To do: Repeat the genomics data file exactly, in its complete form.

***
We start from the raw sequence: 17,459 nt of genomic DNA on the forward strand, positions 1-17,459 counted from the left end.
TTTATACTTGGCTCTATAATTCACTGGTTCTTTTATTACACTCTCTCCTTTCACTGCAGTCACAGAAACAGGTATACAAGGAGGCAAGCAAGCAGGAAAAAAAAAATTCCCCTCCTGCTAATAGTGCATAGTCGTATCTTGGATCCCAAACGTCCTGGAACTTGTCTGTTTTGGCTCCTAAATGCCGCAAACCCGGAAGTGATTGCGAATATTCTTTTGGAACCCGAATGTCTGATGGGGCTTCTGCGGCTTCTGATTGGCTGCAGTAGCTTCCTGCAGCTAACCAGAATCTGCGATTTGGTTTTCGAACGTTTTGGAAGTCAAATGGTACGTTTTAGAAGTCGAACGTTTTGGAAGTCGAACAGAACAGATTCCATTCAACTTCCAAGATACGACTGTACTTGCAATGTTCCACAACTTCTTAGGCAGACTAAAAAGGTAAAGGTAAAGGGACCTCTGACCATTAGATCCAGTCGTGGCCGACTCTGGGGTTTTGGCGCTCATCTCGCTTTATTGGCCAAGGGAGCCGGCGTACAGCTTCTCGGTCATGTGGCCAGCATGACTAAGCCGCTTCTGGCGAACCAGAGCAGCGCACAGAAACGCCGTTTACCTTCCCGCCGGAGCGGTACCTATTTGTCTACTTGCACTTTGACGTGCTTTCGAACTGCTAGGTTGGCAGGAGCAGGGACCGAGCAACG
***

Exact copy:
We start from the raw sequence: 17,459 nt of genomic DNA on the forward strand, positions 1-17,459 counted from the left end.
TTTATACTTGGCTCTATAATTCACTGGTTCTTTTATTACACTCTCTCCTTTCACTGCAGTCACAGAAACAGGTATACAAGGAGGCAAGCAAGCAGGAAAAAAAAAATTCCCCTCCTGCTAATAGTGCATAGTCGTATCTTGGATCCCAAACGTCCTGGAACTTGTCTGTTTTGGCTCCTAAATGCCGCAAACCCGGAAGTGATTGCGAATATTCTTTTGGAACCCGAATGTCTGATGGGGCTTCTGCGGCTTCTGATTGGCTGCAGTAGCTTCCTGCAGCTAACCAGAATCTGCGATTTGGTTTTCGAACGTTTTGGAAGTCAAATGGTACGTTTTAGAAGTCGAACGTTTTGGAAGTCGAACAGAACAGATTCCATTCAACTTCCAAGATACGACTGTACTTGCAATGTTCCACAACTTCTTAGGCAGACTAAAAAGGTAAAGGTAAAGGGACCTCTGACCATTAGATCCAGTCGTGGCCGACTCTGGGGTTTTGGCGCTCATCTCGCTTTATTGGCCAAGGGAGCCGGCGTACAGCTTCTCGGTCATGTGGCCAGCATGACTAAGCCGCTTCTGGCGAACCAGAGCAGCGCACAGAAACGCCGTTTACCTTCCCGCCGGAGCGGTACCTATTTGTCTACTTGCACTTTGACGTGCTTTCGAACTGCTAGGTTGGCAGGAGCAGGGACCGAGCAACG